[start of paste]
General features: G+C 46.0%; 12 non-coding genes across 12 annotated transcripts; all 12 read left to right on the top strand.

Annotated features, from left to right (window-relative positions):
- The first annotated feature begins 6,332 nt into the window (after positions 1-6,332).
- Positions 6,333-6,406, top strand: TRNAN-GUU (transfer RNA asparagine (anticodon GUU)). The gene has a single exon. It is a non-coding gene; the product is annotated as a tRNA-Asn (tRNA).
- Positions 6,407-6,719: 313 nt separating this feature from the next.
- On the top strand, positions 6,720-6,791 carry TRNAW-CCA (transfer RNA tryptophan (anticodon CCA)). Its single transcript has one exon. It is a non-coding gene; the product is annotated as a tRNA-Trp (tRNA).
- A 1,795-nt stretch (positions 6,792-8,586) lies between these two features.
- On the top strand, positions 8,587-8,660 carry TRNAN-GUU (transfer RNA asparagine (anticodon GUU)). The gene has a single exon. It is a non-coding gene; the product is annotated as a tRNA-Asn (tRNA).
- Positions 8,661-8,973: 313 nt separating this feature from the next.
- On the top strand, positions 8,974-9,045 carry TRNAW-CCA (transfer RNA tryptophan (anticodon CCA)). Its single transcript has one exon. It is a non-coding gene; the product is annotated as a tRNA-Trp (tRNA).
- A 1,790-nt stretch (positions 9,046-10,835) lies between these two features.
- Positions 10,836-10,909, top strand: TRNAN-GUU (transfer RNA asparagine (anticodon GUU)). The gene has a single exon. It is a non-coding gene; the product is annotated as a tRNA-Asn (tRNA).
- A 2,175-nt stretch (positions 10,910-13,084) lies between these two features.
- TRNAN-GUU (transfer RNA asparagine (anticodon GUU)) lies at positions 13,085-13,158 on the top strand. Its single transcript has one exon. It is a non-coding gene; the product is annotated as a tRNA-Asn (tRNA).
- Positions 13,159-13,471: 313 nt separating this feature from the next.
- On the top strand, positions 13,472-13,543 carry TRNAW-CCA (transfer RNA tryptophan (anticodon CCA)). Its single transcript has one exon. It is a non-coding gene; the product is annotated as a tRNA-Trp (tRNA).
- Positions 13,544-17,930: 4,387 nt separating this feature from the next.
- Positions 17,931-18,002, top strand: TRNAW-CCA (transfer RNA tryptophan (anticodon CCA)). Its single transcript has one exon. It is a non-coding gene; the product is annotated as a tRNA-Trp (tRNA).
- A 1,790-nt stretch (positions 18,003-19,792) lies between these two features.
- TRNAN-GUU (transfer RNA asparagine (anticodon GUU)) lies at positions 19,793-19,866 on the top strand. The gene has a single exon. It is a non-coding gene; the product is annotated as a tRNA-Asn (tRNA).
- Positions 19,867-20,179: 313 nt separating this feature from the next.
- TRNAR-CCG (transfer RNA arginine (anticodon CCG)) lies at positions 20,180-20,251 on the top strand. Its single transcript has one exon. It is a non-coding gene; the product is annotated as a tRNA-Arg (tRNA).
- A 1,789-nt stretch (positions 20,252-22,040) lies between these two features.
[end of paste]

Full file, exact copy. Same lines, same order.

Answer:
General features: G+C 46.0%; 12 non-coding genes across 12 annotated transcripts; all 12 read left to right on the top strand.

Annotated features, from left to right (window-relative positions):
- The first annotated feature begins 6,332 nt into the window (after positions 1-6,332).
- Positions 6,333-6,406, top strand: TRNAN-GUU (transfer RNA asparagine (anticodon GUU)). The gene has a single exon. It is a non-coding gene; the product is annotated as a tRNA-Asn (tRNA).
- Positions 6,407-6,719: 313 nt separating this feature from the next.
- On the top strand, positions 6,720-6,791 carry TRNAW-CCA (transfer RNA tryptophan (anticodon CCA)). Its single transcript has one exon. It is a non-coding gene; the product is annotated as a tRNA-Trp (tRNA).
- A 1,795-nt stretch (positions 6,792-8,586) lies between these two features.
- On the top strand, positions 8,587-8,660 carry TRNAN-GUU (transfer RNA asparagine (anticodon GUU)). The gene has a single exon. It is a non-coding gene; the product is annotated as a tRNA-Asn (tRNA).
- Positions 8,661-8,973: 313 nt separating this feature from the next.
- On the top strand, positions 8,974-9,045 carry TRNAW-CCA (transfer RNA tryptophan (anticodon CCA)). Its single transcript has one exon. It is a non-coding gene; the product is annotated as a tRNA-Trp (tRNA).
- A 1,790-nt stretch (positions 9,046-10,835) lies between these two features.
- Positions 10,836-10,909, top strand: TRNAN-GUU (transfer RNA asparagine (anticodon GUU)). The gene has a single exon. It is a non-coding gene; the product is annotated as a tRNA-Asn (tRNA).
- A 2,175-nt stretch (positions 10,910-13,084) lies between these two features.
- TRNAN-GUU (transfer RNA asparagine (anticodon GUU)) lies at positions 13,085-13,158 on the top strand. Its single transcript has one exon. It is a non-coding gene; the product is annotated as a tRNA-Asn (tRNA).
- Positions 13,159-13,471: 313 nt separating this feature from the next.
- On the top strand, positions 13,472-13,543 carry TRNAW-CCA (transfer RNA tryptophan (anticodon CCA)). Its single transcript has one exon. It is a non-coding gene; the product is annotated as a tRNA-Trp (tRNA).
- Positions 13,544-17,930: 4,387 nt separating this feature from the next.
- Positions 17,931-18,002, top strand: TRNAW-CCA (transfer RNA tryptophan (anticodon CCA)). Its single transcript has one exon. It is a non-coding gene; the product is annotated as a tRNA-Trp (tRNA).
- A 1,790-nt stretch (positions 18,003-19,792) lies between these two features.
- TRNAN-GUU (transfer RNA asparagine (anticodon GUU)) lies at positions 19,793-19,866 on the top strand. The gene has a single exon. It is a non-coding gene; the product is annotated as a tRNA-Asn (tRNA).
- Positions 19,867-20,179: 313 nt separating this feature from the next.
- TRNAR-CCG (transfer RNA arginine (anticodon CCG)) lies at positions 20,180-20,251 on the top strand. Its single transcript has one exon. It is a non-coding gene; the product is annotated as a tRNA-Arg (tRNA).
- A 1,789-nt stretch (positions 20,252-22,040) lies between these two features.